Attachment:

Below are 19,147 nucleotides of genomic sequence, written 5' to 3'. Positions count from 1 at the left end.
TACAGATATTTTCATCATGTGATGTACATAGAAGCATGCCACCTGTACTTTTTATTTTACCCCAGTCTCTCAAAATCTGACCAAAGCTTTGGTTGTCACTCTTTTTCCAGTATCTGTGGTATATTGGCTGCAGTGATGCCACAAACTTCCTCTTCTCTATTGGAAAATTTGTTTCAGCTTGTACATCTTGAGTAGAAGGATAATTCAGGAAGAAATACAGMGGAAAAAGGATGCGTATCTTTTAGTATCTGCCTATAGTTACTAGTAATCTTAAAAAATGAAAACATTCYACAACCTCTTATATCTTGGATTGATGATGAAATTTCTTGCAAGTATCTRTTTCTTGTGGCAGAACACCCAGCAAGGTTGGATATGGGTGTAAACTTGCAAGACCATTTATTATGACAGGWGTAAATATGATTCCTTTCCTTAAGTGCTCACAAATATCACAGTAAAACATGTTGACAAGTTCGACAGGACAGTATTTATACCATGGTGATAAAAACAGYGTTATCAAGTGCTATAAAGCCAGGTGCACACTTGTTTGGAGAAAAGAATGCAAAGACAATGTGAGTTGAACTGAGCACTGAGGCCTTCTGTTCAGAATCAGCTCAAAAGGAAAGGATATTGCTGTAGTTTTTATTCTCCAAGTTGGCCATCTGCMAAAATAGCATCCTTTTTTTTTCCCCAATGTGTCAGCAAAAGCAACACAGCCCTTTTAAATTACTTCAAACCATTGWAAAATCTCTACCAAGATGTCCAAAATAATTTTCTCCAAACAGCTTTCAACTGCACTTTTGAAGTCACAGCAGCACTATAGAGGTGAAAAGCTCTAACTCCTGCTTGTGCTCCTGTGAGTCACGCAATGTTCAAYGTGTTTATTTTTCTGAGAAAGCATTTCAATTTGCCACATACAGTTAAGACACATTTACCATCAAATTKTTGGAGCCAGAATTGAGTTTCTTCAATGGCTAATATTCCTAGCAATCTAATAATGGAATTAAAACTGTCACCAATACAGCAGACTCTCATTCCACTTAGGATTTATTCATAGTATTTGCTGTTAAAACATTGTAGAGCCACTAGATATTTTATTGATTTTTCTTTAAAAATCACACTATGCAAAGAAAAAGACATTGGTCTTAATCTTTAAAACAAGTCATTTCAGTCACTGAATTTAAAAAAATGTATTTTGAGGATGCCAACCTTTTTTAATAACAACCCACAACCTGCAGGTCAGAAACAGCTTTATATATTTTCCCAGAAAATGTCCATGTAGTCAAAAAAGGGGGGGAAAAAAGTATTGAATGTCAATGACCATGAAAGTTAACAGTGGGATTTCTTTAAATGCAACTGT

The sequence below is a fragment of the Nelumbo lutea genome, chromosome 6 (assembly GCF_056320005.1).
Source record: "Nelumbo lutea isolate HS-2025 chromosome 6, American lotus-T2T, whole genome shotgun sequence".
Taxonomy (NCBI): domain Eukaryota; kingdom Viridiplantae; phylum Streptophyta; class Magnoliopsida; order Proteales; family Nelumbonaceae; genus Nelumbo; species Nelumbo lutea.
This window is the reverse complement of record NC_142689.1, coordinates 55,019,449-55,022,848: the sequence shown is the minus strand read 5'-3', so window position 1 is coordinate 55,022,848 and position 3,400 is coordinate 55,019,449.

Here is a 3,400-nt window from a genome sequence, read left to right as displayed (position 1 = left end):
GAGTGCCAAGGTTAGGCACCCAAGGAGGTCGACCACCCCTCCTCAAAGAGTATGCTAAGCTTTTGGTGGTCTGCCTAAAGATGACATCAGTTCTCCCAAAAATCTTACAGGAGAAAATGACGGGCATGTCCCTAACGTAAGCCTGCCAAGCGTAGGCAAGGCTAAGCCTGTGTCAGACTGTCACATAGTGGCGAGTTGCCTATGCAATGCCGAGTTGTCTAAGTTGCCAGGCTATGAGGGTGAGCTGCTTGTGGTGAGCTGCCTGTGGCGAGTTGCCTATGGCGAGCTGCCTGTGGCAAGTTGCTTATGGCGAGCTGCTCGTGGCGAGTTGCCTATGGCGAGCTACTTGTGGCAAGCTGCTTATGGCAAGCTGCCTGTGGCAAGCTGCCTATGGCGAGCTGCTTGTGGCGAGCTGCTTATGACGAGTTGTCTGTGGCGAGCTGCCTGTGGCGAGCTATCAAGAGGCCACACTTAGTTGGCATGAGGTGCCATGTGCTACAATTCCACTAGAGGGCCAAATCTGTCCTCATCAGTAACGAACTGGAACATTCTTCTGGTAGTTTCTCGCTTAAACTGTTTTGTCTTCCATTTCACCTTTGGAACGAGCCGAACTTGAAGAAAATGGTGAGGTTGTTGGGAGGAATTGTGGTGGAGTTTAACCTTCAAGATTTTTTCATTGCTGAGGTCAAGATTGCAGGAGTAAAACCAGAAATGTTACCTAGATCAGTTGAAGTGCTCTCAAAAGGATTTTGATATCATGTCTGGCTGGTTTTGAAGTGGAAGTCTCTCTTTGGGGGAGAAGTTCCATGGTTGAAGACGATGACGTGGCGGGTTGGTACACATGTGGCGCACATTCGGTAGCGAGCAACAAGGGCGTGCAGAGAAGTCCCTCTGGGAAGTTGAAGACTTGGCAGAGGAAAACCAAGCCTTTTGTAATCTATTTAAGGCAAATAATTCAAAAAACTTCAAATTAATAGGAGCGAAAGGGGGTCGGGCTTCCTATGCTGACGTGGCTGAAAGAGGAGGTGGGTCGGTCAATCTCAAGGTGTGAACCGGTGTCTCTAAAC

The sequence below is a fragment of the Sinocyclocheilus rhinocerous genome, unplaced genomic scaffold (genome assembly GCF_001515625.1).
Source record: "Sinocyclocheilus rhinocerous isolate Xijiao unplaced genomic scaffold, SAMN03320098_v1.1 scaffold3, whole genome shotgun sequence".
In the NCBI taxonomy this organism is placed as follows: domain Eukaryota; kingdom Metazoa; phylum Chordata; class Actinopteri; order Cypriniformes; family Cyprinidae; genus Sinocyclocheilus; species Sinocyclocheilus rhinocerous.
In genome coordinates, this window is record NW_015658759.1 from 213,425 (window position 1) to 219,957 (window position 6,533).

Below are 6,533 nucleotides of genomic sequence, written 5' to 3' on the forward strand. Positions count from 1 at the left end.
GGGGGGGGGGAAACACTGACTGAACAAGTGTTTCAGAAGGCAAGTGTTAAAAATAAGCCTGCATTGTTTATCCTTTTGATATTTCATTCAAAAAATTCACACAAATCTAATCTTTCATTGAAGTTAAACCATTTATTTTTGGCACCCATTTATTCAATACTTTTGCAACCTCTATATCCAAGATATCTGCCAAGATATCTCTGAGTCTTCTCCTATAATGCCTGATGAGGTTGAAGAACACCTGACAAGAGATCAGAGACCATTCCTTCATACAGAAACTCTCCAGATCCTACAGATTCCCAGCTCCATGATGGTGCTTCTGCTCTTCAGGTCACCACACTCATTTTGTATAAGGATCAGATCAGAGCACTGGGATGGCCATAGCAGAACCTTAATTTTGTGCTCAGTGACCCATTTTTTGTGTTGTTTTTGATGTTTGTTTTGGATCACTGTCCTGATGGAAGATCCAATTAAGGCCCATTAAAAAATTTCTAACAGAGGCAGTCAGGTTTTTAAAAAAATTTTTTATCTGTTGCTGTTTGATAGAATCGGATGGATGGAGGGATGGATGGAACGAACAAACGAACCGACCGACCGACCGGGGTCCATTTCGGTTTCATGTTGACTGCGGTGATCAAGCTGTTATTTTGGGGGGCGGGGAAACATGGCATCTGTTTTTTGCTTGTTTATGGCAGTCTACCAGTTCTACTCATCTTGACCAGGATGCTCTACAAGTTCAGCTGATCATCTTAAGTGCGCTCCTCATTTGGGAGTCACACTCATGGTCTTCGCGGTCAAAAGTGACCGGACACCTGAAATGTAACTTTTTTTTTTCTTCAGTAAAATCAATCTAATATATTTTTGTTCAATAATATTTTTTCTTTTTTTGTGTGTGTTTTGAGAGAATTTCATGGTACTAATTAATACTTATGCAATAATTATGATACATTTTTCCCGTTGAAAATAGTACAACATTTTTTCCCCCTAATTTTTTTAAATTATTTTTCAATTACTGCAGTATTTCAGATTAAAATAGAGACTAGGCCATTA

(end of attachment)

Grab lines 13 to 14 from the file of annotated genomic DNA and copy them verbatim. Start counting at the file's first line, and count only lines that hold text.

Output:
Below are 6,533 nucleotides of genomic sequence, written 5' to 3' on the forward strand. Positions count from 1 at the left end.
GGGGGGGGGGAAACACTGACTGAACAAGTGTTTCAGAAGGCAAGTGTTAAAAATAAGCCTGCATTGTTTATCCTTTTGATATTTCATTCAAAAAATTCACACAAATCTAATCTTTCATTGAAGTTAAACCATTTATTTTTGGCACCCATTTATTCAATACTTTTGCAACCTCTATATCCAAGATATCTGCCAAGATATCTCTGAGTCTTCTCCTATAATGCCTGATGAGGTTGAAGAACACCTGACAAGAGATCAGAGACCATTCCTTCATACAGAAACTCTCCAGATCCTACAGATTCCCAGCTCCATGATGGTGCTTCTGCTCTTCAGGTCACCACACTCATTTTGTATAAGGATCAGATCAGAGCACTGGGATGGCCATAGCAGAACCTTAATTTTGTGCTCAGTGACCCATTTTTTGTGTTGTTTTTGATGTTTGTTTTGGATCACTGTCCTGATGGAAGATCCAATTAAGGCCCATTAAAAAATTTCTAACAGAGGCAGTCAGGTTTTTAAAAAAATTTTTTATCTGTTGCTGTTTGATAGAATCGGATGGATGGAGGGATGGATGGAACGAACAAACGAACCGACCGACCGACCGGGGTCCATTTCGGTTTCATGTTGACTGCGGTGATCAAGCTGTTATTTTGGGGGGCGGGGAAACATGGCATCTGTTTTTTGCTTGTTTATGGCAGTCTACCAGTTCTACTCATCTTGACCAGGATGCTCTACAAGTTCAGCTGATCATCTTAAGTGCGCTCCTCATTTGGGAGTCACACTCATGGTCTTCGCGGTCAAAAGTGACCGGACACCTGAAATGTAACTTTTTTTTTTCTTCAGTAAAATCAATCTAATATATTTTTGTTCAATAATATTTTTTCTTTTTTTGTGTGTGTTTTGAGAGAATTTCATGGTACTAATTAATACTTATGCAATAATTATGATACATTTTTCCCGTTGAAAATAGTACAACATTTTTTCCCCCTAATTTTTTTAAATTATTTTTCAATTACTGCAGTATTTCAGATTAAAATAGAGACTAGGCCATTA